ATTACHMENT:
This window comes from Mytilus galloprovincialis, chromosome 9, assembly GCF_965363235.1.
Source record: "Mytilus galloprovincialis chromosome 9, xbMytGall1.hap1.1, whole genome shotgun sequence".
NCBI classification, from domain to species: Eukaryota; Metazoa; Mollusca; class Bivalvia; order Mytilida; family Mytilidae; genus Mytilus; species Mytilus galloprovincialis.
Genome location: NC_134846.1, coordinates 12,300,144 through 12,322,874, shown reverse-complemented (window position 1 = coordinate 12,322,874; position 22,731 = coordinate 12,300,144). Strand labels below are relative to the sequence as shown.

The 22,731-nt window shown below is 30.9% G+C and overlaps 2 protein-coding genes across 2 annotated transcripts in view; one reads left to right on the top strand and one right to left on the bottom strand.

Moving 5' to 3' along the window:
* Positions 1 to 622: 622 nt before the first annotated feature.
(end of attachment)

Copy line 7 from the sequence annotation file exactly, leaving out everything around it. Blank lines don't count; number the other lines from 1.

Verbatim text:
* Positions 1 to 622: 622 nt before the first annotated feature.